The Six Steps of the Creative Process

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There are several different models that represent the creative process. In 1926, Graham Wallas created a model containing four steps: Preparation, Incubation, Illumination and Verification. While most models share the similar premise that the creative process takes place over a number of steps, not all agree on how many steps it takes, exactly. The Creative Problem Solving Model, developed by Parnes (1992), Isaksen and Trefflinger (1985), proposes the creative process occurs through six steps; the Creative Problem Solving Model is widely taught.

Objective Finding

  • Objective finding, also known as "mess finding," asks the problem solver and creative thinker to identify a goal, wish or challenge he would like to tackle. For example, an unemployed person might list his goal as finding a job.

Fact Finding

  • This step takes investigation and research; step two includes gathering facts, and even recording information like feelings or emotions associated with the objective. A woman looking to publish her novel might investigate her niche market, including publishers and editors who might be interested in her book, while making herself aware of her emotions attached to the process, such as fear she won't be published.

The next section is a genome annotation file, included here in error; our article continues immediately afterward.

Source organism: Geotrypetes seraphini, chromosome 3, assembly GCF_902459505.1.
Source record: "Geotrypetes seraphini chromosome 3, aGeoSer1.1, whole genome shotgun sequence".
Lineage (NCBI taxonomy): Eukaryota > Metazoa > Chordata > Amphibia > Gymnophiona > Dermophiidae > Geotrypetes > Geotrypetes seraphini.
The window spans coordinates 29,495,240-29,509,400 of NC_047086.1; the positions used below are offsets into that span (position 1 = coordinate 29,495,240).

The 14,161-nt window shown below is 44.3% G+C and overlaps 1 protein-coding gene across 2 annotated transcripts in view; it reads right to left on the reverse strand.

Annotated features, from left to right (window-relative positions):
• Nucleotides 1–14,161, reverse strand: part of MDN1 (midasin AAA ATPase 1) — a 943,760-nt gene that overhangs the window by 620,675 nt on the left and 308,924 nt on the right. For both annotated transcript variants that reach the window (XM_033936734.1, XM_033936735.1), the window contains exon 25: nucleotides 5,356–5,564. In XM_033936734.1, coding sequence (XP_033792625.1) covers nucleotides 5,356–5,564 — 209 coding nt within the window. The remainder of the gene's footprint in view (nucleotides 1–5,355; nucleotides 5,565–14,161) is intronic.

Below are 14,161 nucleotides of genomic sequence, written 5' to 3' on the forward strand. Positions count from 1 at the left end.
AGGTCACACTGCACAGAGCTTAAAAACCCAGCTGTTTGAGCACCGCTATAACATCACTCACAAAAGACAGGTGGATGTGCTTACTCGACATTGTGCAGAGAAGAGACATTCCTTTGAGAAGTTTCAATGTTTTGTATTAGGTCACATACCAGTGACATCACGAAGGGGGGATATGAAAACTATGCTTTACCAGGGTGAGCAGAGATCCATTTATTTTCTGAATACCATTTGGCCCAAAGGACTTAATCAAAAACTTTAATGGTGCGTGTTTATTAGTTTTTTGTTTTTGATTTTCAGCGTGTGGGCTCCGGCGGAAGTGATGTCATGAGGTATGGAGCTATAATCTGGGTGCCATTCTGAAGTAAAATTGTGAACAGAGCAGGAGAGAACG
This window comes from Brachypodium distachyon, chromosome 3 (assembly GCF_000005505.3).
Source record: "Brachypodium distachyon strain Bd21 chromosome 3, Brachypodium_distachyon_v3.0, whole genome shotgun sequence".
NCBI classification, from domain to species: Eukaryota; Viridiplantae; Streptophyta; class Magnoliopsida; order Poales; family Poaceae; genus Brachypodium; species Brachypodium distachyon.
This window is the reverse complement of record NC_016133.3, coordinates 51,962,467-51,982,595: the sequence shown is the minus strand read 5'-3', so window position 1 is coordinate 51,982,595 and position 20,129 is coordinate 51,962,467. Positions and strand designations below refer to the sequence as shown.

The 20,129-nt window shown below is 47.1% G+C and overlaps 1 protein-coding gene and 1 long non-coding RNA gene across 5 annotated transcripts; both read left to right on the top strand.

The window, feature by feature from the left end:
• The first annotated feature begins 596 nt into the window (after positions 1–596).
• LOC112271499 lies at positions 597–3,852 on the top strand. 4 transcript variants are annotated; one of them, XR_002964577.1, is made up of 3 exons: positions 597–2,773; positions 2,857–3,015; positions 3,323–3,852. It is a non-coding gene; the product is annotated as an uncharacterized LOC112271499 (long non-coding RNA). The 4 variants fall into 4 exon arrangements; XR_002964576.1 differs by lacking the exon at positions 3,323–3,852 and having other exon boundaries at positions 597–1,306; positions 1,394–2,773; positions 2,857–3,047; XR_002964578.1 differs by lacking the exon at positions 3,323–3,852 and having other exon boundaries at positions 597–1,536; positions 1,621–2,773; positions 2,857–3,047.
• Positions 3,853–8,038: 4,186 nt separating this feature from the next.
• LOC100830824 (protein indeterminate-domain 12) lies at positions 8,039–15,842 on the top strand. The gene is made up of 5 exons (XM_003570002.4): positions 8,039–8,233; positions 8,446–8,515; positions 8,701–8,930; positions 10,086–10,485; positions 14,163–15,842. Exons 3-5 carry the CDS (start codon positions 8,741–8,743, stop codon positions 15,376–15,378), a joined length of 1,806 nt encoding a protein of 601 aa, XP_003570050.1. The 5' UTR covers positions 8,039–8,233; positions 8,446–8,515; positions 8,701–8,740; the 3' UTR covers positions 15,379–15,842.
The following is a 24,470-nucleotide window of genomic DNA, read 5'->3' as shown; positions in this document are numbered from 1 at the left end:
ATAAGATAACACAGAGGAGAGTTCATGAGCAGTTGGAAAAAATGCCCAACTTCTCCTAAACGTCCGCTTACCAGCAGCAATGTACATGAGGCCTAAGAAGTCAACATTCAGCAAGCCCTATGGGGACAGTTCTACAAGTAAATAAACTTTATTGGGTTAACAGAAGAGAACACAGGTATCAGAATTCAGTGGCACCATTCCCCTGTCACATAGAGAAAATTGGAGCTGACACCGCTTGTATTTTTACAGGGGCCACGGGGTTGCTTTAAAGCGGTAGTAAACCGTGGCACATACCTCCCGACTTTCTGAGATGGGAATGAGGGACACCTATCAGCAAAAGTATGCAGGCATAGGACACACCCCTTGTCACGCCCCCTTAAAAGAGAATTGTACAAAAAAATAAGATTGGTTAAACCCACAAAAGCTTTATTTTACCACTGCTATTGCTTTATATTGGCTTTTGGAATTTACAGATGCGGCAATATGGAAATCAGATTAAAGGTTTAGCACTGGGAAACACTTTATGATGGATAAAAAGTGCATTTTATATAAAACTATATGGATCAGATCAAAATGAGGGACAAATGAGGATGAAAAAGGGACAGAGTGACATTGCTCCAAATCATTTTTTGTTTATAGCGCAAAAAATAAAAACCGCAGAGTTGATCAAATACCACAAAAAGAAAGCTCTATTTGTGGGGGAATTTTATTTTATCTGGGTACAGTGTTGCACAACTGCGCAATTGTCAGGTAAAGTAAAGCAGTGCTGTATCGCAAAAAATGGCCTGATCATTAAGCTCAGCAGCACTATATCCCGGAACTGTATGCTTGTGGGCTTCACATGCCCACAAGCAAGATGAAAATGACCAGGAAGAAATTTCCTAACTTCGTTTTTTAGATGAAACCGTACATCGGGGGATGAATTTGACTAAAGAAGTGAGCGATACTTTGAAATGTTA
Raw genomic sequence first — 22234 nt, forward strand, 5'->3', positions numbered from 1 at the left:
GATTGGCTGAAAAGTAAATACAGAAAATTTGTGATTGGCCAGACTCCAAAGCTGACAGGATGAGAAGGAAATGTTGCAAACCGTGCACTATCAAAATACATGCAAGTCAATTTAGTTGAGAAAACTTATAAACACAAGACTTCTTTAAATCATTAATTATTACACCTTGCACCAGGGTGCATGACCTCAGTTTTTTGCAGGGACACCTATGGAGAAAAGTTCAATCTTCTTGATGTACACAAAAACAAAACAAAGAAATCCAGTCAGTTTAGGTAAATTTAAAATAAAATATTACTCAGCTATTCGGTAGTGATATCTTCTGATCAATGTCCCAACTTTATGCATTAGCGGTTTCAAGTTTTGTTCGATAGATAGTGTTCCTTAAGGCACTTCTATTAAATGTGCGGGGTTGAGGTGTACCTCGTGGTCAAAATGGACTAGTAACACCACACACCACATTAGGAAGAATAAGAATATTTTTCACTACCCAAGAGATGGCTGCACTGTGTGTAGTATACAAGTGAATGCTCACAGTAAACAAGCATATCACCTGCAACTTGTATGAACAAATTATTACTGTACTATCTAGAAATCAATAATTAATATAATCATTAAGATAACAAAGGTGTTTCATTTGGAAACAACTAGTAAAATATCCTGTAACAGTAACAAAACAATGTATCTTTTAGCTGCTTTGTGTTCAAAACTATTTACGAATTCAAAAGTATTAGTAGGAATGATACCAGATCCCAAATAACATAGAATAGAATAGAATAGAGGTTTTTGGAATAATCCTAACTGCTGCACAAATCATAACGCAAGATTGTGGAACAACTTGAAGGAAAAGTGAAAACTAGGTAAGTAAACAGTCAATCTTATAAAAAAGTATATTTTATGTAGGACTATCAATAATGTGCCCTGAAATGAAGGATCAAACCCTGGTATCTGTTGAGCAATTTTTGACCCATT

Problem Finding

  • The investigator works to clarify the problem in this step, including pinpointing the real concerns or questions he needs to address. For example, someone failing college might have the objective of raising his grades. To do this, he must focus on the real problem, which may be his lack of study time because of a job and family obligations.

Idea Finding

  • This step asks you to brainstorm ideas and solutions to help resolve or accomplish the objective. Listing all possible solutions, however unlikely, can help develop other ideas. For example, a single mother who has the objective of working from home might create a list of all the possible jobs she can apply for; hours she can work; people who can help her with her resume, applications, and job search, and even childcare options for when she is called in for interviews.

Solution Finding

  • Revising the possible solutions helps strengthen them. The investigator chooses the best solutions and then works to make them more applicable to the objective. A man who decides to apply for a loan for his small business venture might rework the solution to include applying for grant money as well.

Acceptance Finding

  • This step includes developing a plan of action. With a solution in place, the investigator now creates a list of all the action steps necessary in order to accomplish the objective. For example, a woman who wants to improve the relationships in her life makes a list of specific things she can do each day to strengthen friendships, keep in touch with distant relatives, and spend quality time with her loved ones.

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